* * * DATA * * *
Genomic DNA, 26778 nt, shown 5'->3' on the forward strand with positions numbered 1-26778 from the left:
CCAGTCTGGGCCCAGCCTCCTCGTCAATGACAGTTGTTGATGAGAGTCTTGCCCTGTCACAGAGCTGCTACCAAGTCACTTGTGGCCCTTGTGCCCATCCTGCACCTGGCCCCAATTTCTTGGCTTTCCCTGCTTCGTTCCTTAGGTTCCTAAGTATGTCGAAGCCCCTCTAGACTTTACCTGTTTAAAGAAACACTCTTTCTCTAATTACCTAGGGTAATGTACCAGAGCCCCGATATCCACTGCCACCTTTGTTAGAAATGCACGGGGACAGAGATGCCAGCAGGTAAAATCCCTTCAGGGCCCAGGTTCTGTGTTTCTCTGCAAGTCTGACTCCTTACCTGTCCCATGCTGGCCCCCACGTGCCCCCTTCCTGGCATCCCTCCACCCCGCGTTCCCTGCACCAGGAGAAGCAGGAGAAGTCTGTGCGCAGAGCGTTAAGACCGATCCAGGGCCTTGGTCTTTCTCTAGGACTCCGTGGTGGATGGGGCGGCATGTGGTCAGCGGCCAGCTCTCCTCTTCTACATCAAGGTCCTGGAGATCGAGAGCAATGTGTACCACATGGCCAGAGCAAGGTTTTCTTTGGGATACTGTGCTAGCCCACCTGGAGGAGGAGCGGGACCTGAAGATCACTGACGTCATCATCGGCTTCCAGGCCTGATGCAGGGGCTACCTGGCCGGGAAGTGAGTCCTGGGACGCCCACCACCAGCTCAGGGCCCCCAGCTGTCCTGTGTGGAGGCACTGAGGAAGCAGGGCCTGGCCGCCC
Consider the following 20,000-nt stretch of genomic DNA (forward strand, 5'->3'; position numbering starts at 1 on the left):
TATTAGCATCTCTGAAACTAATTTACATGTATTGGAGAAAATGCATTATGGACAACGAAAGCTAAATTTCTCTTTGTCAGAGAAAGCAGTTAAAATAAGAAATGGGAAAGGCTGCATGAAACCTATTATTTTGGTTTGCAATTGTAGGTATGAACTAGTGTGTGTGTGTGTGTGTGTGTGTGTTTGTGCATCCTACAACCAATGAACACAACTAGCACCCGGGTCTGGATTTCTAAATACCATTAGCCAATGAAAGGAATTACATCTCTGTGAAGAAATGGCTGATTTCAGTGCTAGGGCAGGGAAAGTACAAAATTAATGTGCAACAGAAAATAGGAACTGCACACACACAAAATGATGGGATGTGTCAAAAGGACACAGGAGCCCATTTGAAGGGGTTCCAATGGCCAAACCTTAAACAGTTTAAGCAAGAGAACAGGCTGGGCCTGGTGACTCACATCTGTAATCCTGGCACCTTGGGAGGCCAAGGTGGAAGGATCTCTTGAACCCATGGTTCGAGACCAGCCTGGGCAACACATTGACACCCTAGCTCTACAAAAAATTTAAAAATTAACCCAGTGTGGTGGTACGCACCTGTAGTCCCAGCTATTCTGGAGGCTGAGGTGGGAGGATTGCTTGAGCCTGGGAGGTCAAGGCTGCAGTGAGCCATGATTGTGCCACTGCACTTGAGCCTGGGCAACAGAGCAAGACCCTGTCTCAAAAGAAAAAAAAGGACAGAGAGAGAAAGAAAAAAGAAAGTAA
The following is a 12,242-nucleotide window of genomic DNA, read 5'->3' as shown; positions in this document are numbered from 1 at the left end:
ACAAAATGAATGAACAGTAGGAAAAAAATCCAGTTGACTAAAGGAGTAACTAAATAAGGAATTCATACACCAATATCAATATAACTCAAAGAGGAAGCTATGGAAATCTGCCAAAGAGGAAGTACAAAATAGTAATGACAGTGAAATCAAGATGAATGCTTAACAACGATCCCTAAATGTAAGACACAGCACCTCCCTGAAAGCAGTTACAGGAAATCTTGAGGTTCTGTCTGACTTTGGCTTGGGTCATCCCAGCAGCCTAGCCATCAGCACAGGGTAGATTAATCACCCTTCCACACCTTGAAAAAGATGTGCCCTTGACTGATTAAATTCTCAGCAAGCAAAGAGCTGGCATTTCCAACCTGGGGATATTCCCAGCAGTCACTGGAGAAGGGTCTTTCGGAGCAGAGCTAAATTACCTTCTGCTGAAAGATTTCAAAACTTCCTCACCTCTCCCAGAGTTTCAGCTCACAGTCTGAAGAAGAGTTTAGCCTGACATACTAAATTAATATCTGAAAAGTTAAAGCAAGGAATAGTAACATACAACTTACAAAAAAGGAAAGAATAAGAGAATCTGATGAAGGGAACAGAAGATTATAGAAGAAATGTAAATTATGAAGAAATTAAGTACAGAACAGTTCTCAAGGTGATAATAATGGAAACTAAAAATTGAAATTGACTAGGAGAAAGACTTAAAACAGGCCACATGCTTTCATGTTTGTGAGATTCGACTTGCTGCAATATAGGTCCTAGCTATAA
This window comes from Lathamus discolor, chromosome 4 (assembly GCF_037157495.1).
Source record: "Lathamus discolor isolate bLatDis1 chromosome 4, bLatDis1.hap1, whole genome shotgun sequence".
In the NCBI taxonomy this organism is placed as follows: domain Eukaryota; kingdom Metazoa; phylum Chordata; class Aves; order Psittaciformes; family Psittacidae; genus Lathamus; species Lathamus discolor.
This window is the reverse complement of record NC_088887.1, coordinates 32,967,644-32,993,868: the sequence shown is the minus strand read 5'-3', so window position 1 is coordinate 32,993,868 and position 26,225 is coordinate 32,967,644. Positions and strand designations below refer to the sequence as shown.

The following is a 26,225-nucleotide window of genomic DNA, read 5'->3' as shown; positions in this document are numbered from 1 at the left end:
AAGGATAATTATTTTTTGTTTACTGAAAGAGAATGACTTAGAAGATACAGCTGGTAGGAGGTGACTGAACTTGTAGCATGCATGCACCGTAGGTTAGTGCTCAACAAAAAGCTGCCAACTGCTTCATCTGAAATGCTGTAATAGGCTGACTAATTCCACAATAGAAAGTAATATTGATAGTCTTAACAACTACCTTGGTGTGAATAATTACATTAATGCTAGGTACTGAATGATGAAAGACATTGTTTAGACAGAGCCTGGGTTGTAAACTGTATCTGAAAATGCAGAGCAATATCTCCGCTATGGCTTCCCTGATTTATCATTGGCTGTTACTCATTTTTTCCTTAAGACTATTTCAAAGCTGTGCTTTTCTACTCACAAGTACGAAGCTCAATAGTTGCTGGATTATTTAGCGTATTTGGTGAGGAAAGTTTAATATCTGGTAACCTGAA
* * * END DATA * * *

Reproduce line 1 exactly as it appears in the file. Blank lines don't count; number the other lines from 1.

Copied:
Genomic DNA, 26778 nt, shown 5'->3' on the forward strand with positions numbered 1-26778 from the left: